Elizabeth Warren announced a bill creating a Financial Product Safety Commission with House and Senate Democrats in March 2009. The body was designed to have oversight over mortgages and other financial instruments to protect consumers against predatory practices. She said if the agency had existed before the subprime collapse then "there would have been millions of families who got tangled in predatory mortgages who never would have gotten them." HuffPost's Ryan Grim reported: Without all these toxic assets on banks' balance sheets, the institutions wouldn't be on the brink of collapse and the recession would be more manageable. "Consumer financial products were the front end of the destabilization of the American economic system." Sen. Charles Schumer's cosponsorship of the bill is notable because of his proximity to Wall Street. The bill's merit, the New York Democrat said, is that it regulates the actual financial product rather than the company producing it.
Tim Geithner expressed opposition to her nomination for the Consumer Financial Protection Bureau, reported HuffPost's Shahien Nasiripour. Geithner thought Warren's views on the big banks and Wall St. were too tough. Warren's oversight of the Treasury department as a watchdog for TARP apparently irked Geithner, agressively questioning him during Congressional hearings: While her grilling of Geithner in September, over what members of Congress have called the "backdoor bailout" of Wall Street through AIG, inspired the "squirm" video, just last month Warren pressed Geithner on the administration's lackluster foreclosure-prevention plan, Making Home Affordable. Criticizing him for Treasury's failure to keep families in their homes, she questioned Treasury's commitment to homeowners.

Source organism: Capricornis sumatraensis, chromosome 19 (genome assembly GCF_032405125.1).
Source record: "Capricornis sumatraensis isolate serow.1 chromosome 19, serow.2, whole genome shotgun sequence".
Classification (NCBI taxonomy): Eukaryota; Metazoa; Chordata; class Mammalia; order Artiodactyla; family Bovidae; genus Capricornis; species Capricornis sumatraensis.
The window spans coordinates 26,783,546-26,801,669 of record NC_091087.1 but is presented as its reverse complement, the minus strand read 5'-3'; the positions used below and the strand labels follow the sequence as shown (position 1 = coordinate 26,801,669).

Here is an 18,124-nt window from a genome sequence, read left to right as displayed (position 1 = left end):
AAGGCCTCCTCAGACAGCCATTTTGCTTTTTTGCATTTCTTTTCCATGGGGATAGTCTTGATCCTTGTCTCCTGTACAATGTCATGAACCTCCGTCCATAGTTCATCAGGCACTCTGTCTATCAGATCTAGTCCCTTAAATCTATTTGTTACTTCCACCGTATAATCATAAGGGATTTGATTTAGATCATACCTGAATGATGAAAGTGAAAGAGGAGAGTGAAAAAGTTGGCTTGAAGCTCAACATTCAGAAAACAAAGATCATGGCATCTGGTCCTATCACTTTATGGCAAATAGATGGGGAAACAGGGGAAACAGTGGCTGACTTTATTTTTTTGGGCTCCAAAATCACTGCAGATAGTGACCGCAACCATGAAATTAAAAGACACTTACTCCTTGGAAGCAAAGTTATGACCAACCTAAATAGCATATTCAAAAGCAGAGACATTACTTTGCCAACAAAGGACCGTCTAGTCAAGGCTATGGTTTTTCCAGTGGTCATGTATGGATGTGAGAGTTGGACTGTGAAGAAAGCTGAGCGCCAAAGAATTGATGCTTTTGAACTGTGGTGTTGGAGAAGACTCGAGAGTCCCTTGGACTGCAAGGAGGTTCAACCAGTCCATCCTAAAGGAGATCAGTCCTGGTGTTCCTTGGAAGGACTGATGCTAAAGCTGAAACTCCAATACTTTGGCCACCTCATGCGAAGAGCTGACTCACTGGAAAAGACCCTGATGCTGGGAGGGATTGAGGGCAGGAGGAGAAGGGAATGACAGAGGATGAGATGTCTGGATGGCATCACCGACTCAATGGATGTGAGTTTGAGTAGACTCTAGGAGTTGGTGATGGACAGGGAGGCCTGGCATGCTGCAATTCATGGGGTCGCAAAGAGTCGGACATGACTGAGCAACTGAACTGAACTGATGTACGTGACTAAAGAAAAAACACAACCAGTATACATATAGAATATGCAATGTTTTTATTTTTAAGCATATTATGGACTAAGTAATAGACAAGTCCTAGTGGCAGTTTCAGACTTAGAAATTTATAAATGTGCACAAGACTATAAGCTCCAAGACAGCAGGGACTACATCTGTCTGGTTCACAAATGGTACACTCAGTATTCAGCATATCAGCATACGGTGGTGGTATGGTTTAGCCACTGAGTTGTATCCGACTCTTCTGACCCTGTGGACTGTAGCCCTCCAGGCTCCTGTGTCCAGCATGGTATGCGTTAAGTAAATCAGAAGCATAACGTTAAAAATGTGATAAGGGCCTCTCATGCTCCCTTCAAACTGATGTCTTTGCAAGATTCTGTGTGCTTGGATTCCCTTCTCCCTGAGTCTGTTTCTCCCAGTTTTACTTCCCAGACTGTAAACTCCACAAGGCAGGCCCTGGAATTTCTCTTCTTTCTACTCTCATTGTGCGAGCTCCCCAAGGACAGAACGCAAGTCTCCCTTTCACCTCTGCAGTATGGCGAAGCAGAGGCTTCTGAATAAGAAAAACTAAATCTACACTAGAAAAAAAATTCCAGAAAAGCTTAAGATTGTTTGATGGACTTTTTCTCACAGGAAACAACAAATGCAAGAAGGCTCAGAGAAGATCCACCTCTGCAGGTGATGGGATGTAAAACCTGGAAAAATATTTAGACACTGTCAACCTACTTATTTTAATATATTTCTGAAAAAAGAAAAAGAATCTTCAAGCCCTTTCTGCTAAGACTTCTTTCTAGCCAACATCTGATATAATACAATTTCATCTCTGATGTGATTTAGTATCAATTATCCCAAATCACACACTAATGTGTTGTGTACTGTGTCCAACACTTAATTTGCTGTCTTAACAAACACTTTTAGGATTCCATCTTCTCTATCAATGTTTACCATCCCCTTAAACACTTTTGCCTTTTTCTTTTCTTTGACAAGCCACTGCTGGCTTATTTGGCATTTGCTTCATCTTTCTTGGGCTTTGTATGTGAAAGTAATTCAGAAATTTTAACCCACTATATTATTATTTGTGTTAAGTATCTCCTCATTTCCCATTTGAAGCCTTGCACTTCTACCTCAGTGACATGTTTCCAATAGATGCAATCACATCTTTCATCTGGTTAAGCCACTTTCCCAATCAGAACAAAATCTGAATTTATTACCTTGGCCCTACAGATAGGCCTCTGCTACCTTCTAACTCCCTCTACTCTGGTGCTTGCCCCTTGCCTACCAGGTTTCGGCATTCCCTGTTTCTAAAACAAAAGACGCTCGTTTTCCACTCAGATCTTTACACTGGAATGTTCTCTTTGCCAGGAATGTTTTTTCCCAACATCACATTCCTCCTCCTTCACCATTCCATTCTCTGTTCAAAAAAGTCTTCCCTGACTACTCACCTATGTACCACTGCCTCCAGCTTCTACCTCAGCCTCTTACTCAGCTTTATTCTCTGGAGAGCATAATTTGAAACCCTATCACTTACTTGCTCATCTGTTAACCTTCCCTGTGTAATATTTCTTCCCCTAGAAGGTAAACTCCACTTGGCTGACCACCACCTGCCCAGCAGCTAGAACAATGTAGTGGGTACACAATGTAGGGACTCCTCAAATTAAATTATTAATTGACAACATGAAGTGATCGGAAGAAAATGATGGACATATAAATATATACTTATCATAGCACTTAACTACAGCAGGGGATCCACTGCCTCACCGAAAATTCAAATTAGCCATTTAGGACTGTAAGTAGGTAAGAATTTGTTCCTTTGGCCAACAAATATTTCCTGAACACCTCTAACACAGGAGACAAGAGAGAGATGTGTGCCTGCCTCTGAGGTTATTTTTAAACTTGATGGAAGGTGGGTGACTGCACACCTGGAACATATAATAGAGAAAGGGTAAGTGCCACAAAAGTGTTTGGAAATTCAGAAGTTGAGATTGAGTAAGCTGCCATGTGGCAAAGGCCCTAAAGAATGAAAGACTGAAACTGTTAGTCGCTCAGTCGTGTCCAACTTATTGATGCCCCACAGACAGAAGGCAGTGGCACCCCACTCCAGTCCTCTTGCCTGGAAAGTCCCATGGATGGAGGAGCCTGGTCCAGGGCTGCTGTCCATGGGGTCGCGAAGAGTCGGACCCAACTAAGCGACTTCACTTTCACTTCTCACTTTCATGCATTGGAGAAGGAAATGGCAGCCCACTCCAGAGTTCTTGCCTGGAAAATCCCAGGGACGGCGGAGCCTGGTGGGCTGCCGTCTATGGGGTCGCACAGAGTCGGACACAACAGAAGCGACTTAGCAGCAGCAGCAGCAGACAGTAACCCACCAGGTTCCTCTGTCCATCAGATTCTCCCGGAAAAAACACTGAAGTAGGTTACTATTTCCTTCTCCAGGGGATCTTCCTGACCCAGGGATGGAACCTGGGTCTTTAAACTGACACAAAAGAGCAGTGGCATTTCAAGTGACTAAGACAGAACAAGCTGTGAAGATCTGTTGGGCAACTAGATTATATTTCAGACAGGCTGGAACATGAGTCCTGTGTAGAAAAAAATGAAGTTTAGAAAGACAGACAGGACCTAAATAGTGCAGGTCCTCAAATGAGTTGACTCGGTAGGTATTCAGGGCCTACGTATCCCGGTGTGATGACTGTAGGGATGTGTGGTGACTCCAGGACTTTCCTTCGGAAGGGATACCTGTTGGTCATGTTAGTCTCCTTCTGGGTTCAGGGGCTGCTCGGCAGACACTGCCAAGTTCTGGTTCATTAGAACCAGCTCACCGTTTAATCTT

Elizabeth Warren reiterated her desire for a strong Consumer Financial Protection Agency to HuffPost's Shahien Nasiripour: "My first choice is a strong consumer agency," the Harvard Law professor and federal bailout watchdog said in an interview with the Huffington Post. "My second choice is no agency at all and plenty of blood and teeth left on the floor."
In September of 2010, HuffPost's Ryan Grim reported that Elizabeth Warren was being considered as a candidate for interim director of the Consumer Financial Protection Bureau. Days later the announcement was official. The move allowed Warren to set up the groundwork for the agency immediately without risking a GOP filibuster of her nomination, a response that seemed certain giving the public opposition expressed by some Republican senators. When it came time to put forth an appointment for a longterm CFPB chief, Warren was overlooked, partially because she was seen as unfeasible, but also, HuffPost's Shahien Nasiripour reported, because she was a divisive figure within the Obama administration: Ultimately, Warren wanted the job, allies said. And near-united opposition from Senate Republicans -- 44 of them signed a letter saying they'd oppose any nominee -- should have made it easier for Obama to nominate her, since the Republicans publicly said they wouldn't support anyone for the role. Instead, the Republicans made it easy for the White House to deflect questions about the administration's lack of support for Warren. Asked how she squared the administration's public statements with its private ones, Warren declined. "I really have to say, I'm just not there. I'm not in the intricacies of the political part of this, and I can't comment," Warren said Monday. "The truth is I don't know anything about it."